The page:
A court in Bahrain has ruled that three policemen accused of killing three people during pro-democracy protests last year should be tried for murder.
They were originally facing the lesser charge of manslaughter and could now be sentenced to death if convicted, the Information Affairs Authority said.
Post-mortem examinations last year found the victims had been shot at close range, a rights commission said.
A fourth policeman was also sentenced in absentia to five years in prison.
He was found guilty of assault after having wounded a protester by firing birdshot at them, the IAA said, adding that the officer himself was in hospital after suffering severe injuries in a bomb attack two months ago.
The trial of the officers accused of the murders of Ali Ahmed Abdullah, Issa Abdul Hassan and Hani Abdul Aziz Goma will resume on 10 July.
In a related development, the Bahraini government said it would pay $2.6m to the families of some people killed during the uprising in February and March 2011.
"Disbursement of compensation to the families of 17 deceased persons has begun in keeping with the implementation of the recommendations of the Bahrain Independent Commission of Inquiry (BICI)," a statement said, citing a justice ministry official.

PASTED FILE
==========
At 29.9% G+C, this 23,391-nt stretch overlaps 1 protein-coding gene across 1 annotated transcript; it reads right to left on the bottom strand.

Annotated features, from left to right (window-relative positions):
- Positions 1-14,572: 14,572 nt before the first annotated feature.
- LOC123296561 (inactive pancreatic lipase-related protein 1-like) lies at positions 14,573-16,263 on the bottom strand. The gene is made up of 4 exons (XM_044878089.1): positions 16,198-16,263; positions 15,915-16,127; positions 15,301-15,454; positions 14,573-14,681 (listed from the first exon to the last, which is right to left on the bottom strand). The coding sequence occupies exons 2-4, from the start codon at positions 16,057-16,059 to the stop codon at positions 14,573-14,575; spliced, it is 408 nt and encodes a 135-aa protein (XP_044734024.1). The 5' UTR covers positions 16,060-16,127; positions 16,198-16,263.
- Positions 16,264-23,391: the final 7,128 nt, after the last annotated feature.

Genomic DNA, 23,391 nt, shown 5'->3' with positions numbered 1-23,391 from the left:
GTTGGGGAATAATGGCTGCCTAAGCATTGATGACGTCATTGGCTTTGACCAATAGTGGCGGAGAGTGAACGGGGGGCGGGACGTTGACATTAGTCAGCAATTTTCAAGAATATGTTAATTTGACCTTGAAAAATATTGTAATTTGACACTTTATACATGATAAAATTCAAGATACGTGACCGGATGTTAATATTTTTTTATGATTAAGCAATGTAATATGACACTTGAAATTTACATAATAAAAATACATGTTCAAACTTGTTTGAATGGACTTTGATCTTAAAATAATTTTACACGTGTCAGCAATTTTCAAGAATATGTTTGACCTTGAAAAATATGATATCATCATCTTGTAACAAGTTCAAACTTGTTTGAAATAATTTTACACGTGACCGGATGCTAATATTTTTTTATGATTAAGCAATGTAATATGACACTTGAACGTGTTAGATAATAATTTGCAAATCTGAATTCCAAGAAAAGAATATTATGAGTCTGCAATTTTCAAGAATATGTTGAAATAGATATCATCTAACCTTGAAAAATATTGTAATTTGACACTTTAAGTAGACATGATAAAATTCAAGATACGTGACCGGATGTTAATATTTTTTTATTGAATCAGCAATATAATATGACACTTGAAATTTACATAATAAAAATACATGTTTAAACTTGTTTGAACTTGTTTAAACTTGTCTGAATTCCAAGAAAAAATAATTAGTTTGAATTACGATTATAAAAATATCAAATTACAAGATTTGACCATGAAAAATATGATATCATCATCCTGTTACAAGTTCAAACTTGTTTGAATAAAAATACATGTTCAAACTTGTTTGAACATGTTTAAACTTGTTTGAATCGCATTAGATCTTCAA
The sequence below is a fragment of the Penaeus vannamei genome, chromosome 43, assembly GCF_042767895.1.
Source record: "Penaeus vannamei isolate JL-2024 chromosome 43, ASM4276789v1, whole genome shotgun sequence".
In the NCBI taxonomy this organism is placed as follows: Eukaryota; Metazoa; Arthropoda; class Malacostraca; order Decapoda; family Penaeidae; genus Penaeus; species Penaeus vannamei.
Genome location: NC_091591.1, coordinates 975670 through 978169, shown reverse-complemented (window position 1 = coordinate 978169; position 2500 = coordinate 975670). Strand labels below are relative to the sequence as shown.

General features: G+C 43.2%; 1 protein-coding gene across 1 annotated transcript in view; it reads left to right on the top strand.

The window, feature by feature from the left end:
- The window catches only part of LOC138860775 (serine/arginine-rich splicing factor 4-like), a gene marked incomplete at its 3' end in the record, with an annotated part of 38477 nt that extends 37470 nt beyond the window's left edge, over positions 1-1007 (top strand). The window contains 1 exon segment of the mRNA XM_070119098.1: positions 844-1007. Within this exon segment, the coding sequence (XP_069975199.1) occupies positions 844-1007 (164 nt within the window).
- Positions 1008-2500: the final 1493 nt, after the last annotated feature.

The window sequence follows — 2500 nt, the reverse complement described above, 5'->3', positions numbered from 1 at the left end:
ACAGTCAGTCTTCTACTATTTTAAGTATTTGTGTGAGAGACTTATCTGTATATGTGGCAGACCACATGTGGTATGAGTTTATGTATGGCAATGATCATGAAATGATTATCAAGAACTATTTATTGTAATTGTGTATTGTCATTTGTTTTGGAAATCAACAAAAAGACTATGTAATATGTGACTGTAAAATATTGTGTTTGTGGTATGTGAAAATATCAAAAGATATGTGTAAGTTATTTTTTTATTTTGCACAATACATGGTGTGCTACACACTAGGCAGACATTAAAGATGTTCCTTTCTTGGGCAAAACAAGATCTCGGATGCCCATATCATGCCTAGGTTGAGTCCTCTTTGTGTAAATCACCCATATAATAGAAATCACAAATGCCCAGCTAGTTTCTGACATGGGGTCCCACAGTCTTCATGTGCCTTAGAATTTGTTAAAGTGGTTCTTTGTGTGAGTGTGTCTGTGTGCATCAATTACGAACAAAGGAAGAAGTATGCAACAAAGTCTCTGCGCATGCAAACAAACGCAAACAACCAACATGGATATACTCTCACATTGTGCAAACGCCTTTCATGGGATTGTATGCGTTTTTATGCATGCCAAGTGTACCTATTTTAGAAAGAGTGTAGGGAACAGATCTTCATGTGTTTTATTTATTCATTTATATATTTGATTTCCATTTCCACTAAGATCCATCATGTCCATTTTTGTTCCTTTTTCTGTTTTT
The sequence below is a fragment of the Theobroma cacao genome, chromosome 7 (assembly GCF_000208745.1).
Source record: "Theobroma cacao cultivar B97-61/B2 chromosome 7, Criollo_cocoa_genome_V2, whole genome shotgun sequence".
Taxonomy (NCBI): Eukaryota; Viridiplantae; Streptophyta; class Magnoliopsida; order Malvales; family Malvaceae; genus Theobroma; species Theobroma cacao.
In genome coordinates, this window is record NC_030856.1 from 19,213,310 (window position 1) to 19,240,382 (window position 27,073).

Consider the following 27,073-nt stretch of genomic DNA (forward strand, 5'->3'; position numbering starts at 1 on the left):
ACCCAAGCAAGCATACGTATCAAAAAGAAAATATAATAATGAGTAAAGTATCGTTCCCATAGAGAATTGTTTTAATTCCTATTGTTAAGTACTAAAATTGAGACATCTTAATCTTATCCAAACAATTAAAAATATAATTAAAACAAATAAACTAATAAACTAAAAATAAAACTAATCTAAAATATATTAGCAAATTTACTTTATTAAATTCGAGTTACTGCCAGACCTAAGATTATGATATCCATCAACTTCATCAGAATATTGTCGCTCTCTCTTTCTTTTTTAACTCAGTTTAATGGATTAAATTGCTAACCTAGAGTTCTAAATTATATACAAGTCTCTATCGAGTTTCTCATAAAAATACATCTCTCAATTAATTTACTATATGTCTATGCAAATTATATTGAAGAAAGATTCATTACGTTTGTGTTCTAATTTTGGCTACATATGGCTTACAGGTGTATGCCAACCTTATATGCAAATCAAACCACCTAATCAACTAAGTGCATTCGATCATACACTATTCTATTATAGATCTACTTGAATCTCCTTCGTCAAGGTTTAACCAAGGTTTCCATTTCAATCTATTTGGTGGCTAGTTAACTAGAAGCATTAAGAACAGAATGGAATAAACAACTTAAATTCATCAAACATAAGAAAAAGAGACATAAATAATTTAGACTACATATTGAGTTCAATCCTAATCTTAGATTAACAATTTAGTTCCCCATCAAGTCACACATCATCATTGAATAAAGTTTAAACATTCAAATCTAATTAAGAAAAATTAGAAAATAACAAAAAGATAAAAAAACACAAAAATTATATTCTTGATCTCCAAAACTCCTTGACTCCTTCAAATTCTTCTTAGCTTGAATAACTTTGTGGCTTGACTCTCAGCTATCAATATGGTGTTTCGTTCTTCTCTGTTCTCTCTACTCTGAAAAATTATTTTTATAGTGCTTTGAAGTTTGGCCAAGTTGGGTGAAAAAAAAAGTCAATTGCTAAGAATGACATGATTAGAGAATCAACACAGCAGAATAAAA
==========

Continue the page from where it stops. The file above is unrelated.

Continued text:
The government said the payments amounted to $153,000 per person.
The BICI reported in November that at least 35 people were killed between February and March 2011, 30 of them civilians and five security forces personnel. It also found that security forces had used excessive force and tortured detainees, including five who died.
Most of the demonstrators were from the Gulf kingdom's Shia Muslim majority, which has long complained of discrimination at the hands of the Sunni royal family, the Al Khalifa, and wants democratic reforms.
Almost 3,000 people were also arrested by security services after King Hamad declared a state of emergency in March and asked fellow Sunni-led Gulf states to send in troops. Scores were tried by military courts and sentenced to prison terms of up to life after what human rights activists said were grossly unfair trials.
The king has tried to address some of the protesters' demands by announcing constitutional reforms intended to lead to greater accountability. But opposition and human rights activists have complained that the violent crackdown on dissent is continuing.